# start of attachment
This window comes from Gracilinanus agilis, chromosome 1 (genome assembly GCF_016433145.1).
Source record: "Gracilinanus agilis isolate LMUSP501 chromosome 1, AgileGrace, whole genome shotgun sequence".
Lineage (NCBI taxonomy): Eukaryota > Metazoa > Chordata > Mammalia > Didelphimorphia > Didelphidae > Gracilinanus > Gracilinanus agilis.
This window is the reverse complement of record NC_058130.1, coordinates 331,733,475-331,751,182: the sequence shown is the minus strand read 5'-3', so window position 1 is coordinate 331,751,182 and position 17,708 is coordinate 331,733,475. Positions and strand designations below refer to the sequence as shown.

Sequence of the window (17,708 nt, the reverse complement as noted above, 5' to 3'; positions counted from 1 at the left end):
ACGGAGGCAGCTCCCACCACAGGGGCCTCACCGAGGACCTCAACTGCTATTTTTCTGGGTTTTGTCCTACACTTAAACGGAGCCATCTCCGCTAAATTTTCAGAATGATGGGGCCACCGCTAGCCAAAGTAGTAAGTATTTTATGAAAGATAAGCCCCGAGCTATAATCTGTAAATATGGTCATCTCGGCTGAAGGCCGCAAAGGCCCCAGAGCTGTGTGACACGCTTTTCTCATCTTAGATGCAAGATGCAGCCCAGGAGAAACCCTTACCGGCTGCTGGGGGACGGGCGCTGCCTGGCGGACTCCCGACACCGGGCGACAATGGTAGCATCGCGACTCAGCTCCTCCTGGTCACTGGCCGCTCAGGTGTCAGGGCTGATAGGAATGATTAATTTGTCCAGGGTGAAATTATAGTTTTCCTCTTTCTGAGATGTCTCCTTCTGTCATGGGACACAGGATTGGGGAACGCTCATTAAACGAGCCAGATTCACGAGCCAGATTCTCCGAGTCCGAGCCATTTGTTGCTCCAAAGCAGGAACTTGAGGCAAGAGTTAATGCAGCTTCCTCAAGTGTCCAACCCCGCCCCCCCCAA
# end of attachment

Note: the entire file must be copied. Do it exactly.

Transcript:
This window comes from Gracilinanus agilis, chromosome 1 (genome assembly GCF_016433145.1).
Source record: "Gracilinanus agilis isolate LMUSP501 chromosome 1, AgileGrace, whole genome shotgun sequence".
Lineage (NCBI taxonomy): Eukaryota > Metazoa > Chordata > Mammalia > Didelphimorphia > Didelphidae > Gracilinanus > Gracilinanus agilis.
This window is the reverse complement of record NC_058130.1, coordinates 331,733,475-331,751,182: the sequence shown is the minus strand read 5'-3', so window position 1 is coordinate 331,751,182 and position 17,708 is coordinate 331,733,475. Positions and strand designations below refer to the sequence as shown.

Sequence of the window (17,708 nt, the reverse complement as noted above, 5' to 3'; positions counted from 1 at the left end):
ACGGAGGCAGCTCCCACCACAGGGGCCTCACCGAGGACCTCAACTGCTATTTTTCTGGGTTTTGTCCTACACTTAAACGGAGCCATCTCCGCTAAATTTTCAGAATGATGGGGCCACCGCTAGCCAAAGTAGTAAGTATTTTATGAAAGATAAGCCCCGAGCTATAATCTGTAAATATGGTCATCTCGGCTGAAGGCCGCAAAGGCCCCAGAGCTGTGTGACACGCTTTTCTCATCTTAGATGCAAGATGCAGCCCAGGAGAAACCCTTACCGGCTGCTGGGGGACGGGCGCTGCCTGGCGGACTCCCGACACCGGGCGACAATGGTAGCATCGCGACTCAGCTCCTCCTGGTCACTGGCCGCTCAGGTGTCAGGGCTGATAGGAATGATTAATTTGTCCAGGGTGAAATTATAGTTTTCCTCTTTCTGAGATGTCTCCTTCTGTCATGGGACACAGGATTGGGGAACGCTCATTAAACGAGCCAGATTCACGAGCCAGATTCTCCGAGTCCGAGCCATTTGTTGCTCCAAAGCAGGAACTTGAGGCAAGAGTTAATGCAGCTTCCTCAAGTGTCCAACCCCGCCCCCCCCAA